Whether it’s supporting expeditions to this planet’s farthest-flung corners, working with the National Geographic Society on restoring the ecosystem, or creating the most durable and accurate timepieces, Rolex pushes the boundaries of exploration.
When, during World War I, Rolex moved its operations from London – where its co-founder Hans Wilsdorf had set up the business just over a decade earlier – to Switzerland, the company began to redouble its efforts to produce the world’s most rugged, dependable and accurate timepieces. The eventual result was the patenting and introduction in 1926 of the first Rolex Oyster, which in addition to being dustproof was also the first commercially produced watch that could be claimed to be properly waterproof.
A man whose ideas about selling timepieces were, if not totally ahead of their time, then at least at the leading edge of marketing, Wilsdorf understood implicitly how to build on innovation to create a global reputation for his brand. He promptly signed up a young British swimmer, Mercedes Gleitz, who demonstrated just how waterproof and rugged the Oyster was when she swam the English Channel – the first woman to do so – with a Rolex strapped to her wrist. Prominent newspaper and magazine advertisements, which trumpeted Gleitz’s achievement and Rolex’s part in it, convinced Wilsdorf of the value of involving his brand in extraordinary feats of endeavour and exploration – all of which would also to result in the technological benefits gained from testing his timepieces in “living laboratories” that were among some of the most extreme and demanding places on Earth.
By the 1930s, Rolex was actively involved in supporting expeditions of exploration, and its watches were venturing far from the beaten path, for example visiting the east coast of Greenland in 1930-31 with the aristocratic Briton, Henry George “Gino” Watkins. Two decades later, in the early 1950s, the brand supplied watches to the British-led expedition that first conquered the world’s highest peak, Mount Everest. And in 1960, when the Swiss oceanographer Jacques Piccard and
US Navy lieutenant Don Walsh descended in the bathyscaphe Trieste to the lowest spot on the planet – a depth of more than 10,900 metres in the Mariana Trench – they carried with them an experimental Rolex Oyster that was found to be in perfect working condition when it arrived back at the surface of the Pacific Ocean.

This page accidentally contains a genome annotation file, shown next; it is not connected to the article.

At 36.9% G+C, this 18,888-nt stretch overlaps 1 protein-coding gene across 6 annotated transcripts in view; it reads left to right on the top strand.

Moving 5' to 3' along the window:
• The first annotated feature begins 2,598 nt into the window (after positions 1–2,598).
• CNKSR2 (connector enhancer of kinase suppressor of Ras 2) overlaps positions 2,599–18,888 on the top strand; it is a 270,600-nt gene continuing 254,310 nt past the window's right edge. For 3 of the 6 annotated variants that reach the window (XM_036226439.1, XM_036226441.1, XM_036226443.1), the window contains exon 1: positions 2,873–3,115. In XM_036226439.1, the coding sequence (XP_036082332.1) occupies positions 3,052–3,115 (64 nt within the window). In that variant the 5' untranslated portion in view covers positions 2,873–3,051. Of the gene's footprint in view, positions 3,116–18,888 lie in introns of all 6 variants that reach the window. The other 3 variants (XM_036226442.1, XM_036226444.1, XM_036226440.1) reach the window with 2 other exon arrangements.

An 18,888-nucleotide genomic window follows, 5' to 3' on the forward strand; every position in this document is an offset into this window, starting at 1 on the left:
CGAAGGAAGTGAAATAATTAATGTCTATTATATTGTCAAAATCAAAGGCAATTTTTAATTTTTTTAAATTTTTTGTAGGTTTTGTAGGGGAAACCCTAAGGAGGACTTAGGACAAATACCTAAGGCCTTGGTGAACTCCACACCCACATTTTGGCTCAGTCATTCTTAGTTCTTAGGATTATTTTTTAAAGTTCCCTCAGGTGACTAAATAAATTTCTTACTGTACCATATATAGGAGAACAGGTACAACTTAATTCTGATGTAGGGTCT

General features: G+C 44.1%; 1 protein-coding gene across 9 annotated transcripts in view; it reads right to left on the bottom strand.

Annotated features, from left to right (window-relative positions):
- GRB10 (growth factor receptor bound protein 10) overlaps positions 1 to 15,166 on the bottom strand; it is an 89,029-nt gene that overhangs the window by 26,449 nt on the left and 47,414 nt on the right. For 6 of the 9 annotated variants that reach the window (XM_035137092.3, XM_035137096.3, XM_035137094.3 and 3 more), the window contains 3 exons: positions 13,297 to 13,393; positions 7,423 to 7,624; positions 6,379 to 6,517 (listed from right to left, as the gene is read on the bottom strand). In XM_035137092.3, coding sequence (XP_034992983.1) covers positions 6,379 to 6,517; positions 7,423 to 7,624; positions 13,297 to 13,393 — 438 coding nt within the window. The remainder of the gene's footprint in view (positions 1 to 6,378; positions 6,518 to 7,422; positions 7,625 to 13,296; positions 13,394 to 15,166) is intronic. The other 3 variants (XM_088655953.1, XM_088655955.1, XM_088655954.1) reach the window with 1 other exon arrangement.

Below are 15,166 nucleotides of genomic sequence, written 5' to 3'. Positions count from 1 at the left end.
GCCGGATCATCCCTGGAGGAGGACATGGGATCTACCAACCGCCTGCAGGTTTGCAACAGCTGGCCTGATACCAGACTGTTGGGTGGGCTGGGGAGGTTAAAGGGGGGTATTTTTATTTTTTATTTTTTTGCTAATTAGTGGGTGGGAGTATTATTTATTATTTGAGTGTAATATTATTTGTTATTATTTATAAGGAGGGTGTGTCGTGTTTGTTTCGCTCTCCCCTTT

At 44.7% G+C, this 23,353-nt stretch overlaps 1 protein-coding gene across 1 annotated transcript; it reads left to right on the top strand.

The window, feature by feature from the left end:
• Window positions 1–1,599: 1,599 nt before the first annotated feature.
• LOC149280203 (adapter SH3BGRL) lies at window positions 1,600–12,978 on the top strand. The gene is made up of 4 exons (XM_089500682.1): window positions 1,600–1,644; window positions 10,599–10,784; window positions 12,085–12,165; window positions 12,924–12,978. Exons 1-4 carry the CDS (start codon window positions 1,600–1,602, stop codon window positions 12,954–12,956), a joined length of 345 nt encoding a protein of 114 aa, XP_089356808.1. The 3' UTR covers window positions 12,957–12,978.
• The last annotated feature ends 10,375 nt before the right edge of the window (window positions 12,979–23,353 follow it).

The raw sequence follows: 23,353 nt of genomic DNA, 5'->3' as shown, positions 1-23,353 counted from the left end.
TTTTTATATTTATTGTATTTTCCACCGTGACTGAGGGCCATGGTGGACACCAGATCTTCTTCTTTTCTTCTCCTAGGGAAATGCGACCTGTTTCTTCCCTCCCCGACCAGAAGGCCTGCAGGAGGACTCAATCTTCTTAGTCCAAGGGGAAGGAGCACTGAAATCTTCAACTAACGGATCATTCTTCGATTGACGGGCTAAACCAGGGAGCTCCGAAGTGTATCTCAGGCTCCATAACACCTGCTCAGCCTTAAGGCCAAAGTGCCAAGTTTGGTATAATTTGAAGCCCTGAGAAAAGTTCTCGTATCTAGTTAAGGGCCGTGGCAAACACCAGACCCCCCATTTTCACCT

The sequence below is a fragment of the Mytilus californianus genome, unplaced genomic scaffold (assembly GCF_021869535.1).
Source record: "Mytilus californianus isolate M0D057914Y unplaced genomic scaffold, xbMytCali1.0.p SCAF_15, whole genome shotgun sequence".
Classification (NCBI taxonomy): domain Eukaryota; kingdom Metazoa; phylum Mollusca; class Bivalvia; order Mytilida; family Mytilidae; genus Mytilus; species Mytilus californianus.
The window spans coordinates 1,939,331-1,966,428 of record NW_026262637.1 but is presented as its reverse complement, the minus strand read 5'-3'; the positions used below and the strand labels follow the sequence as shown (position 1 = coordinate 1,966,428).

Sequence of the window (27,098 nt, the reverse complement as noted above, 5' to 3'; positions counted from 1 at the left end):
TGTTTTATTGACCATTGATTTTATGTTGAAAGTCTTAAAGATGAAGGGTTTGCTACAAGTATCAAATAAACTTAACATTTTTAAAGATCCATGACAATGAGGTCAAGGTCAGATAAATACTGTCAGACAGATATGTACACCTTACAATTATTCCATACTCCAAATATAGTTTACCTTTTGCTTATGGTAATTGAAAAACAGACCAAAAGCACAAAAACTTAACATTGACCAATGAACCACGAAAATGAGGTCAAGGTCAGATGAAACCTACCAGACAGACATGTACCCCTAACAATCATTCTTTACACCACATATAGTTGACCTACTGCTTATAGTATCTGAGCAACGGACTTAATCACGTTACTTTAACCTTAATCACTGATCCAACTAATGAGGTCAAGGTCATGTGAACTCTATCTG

By that time, Rolex wasn’t simply relying on advertising to publicise such remarkable achievements. In 1954, the Swiss brand signed a partnership with the National Geographic Society of the United States and, in that same year, the society’s famous yellow-bordered magazine carried a story – profusely illustrated, of course – on the Everest expedition, and the ascent to the summit by New Zealander Sir Edmund Hillary and the Nepalese Tenzing Norgay. Piccard and Walsh’s descent in the Trieste received similar treatment, as did the solo descent by the filmmaker and Rolex testimonee James Cameron in the undersea vehicle Deepsea Challenger some 52 years later, in 2012. Cameron took with him – strapped to a robotic arm outside of the vehicle – a prototype Rolex Deepsea Challenge watch, whose 1,200-bar waterproof rating was tested to the limits and which returned to sea level operating with perfect accuracy.
However, beyond the obvious advantages that activities such as these have brought to the brand, and to our wider understanding of the world in which we live, Rolex and National Geographic expanded their partnership in 2019 in a way that also brings tangible benefits to nature, the environment and, indeed, Earth itself, by launching the Perpetual Planet initiative. Just as the intricate self-winding mechanism of a Rolex timepiece is designed to function and keep time perfectly, year in and year out, so the Perpetual Planet initiative supports individuals and organisations devoted to ensuring, restoring and maintaining in perpetuity the delicate balance of the ecosystems in which we live. The ultimate aim is to equip communities with the scientific information they need to combat the most extreme challenges resulting from climate change.